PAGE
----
On Wednesday, PAN joined the ever-growing Occupy movement in Oakland and the supermajority of Americans frustrated with corporate control of finances, homes and yes — food.
PAN and partners — including Californians for Pesticide Reform and Food & Water Watch — carved out a space among the thousands of concerned people gathered in Downtown Oakland to discuss the challenges posed by our corporate-controlled food and farming system.
Around the world, a handful of biotech/pesticide corporations known as the 'Big 6' — Bayer, BASF, Syngenta, Monsanto, Dupont & Dow — set the terms for how food is grown. All too often, this means using chemicals hazardous to frontline communities — including farmers and farmworkers — as well as consumers.
“These companies — supported by Wall Street investors — don't leave room for farmers, farmworkers or eaters to have democratic control over our food system," said Kathryn Gilje, co-director of PAN. "They continue to produce pesticides and push risky genetically engineered seeds on farmers and onto supermarket shelves, destroying lives and livelihoods while raking in enormous profits every year."
A few troubling statistics emerged in the discussion with Occupy Oakland participants:
- The Big 6 control over 75% of the global pesticide market;
- Just 10 corporations control over 2/3 of the global seed market, replacing thousands of seed companies; and
- Monsanto’s Roundup Ready crops account for 90% of the soybeans and 70% of the corn and cotton grown in the U.S.
In the U.S., powerful corporations like Monsanto, Dow, Bayer and Syngenta have unprecedented influence over the government systems that are supposed to be protecting our health and the environment from the dangers of their products.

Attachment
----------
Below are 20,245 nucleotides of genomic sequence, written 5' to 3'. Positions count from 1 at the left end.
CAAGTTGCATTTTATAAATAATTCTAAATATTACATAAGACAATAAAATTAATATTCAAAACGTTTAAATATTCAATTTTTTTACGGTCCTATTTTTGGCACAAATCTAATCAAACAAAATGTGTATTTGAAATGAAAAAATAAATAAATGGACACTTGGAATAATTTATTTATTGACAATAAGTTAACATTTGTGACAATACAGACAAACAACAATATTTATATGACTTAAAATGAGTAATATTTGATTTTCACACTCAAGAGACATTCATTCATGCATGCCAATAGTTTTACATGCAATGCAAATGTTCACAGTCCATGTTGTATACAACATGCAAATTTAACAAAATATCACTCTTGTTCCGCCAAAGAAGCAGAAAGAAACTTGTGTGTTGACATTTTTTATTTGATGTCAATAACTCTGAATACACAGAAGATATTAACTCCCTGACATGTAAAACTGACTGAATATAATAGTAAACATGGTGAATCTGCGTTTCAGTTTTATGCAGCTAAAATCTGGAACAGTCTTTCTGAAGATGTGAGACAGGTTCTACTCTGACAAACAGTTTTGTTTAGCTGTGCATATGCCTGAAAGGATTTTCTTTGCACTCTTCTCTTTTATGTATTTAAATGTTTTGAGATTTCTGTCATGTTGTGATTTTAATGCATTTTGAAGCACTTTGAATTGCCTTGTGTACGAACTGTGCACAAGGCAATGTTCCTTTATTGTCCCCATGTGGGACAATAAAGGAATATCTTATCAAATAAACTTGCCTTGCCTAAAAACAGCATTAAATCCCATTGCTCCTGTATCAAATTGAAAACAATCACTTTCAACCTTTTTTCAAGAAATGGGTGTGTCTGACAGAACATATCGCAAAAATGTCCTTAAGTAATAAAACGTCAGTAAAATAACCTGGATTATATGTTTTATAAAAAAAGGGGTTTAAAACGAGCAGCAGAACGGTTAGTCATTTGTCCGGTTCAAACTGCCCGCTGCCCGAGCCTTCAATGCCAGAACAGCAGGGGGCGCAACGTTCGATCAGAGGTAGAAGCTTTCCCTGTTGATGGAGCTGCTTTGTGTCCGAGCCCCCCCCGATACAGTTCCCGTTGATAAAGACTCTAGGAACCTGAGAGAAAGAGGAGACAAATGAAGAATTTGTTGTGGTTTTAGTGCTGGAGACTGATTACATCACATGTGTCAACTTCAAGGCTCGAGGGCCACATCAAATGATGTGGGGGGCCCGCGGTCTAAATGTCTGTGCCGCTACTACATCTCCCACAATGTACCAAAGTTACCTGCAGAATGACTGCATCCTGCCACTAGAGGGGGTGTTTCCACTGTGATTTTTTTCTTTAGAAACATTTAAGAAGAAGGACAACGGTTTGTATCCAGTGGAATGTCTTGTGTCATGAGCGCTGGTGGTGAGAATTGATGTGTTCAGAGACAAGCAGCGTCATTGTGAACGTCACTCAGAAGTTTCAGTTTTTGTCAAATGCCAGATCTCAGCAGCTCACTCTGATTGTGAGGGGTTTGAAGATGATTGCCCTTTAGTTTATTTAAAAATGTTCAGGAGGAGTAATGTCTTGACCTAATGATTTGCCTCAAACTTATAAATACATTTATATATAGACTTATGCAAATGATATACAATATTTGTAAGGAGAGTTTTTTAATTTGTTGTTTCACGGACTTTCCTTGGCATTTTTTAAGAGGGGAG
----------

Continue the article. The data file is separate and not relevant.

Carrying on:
Instead, they are protecting corporate profits.
Reclaiming our food system
There are many innovative efforts to create healthy food systems in Oakland and cities across the country, but pesticide corporations are standing in the way. They seek to dominate and control what we eat, along with the knowledge and the very tools necessary to grow our food.
Despite the enormity of these challenges, Wednesday's event was filled with inspiration and collaboration. Speakers, including Eric Holt-Gimenez of Food First, called out to “free our food system,” while attendees carried signs stating that “we want off the toxic treadmill.” Other partners conducted workshops on urban farming, while Chef Jenny Huston served a wholesome lunch.
Tell your story » We are collecting messages to deliver to the Big 6 biotech/pesticide corporations controlling food and farming. How have pesticides impacted your life? Share your message and tell the Big 6 we want off toxic treadmill.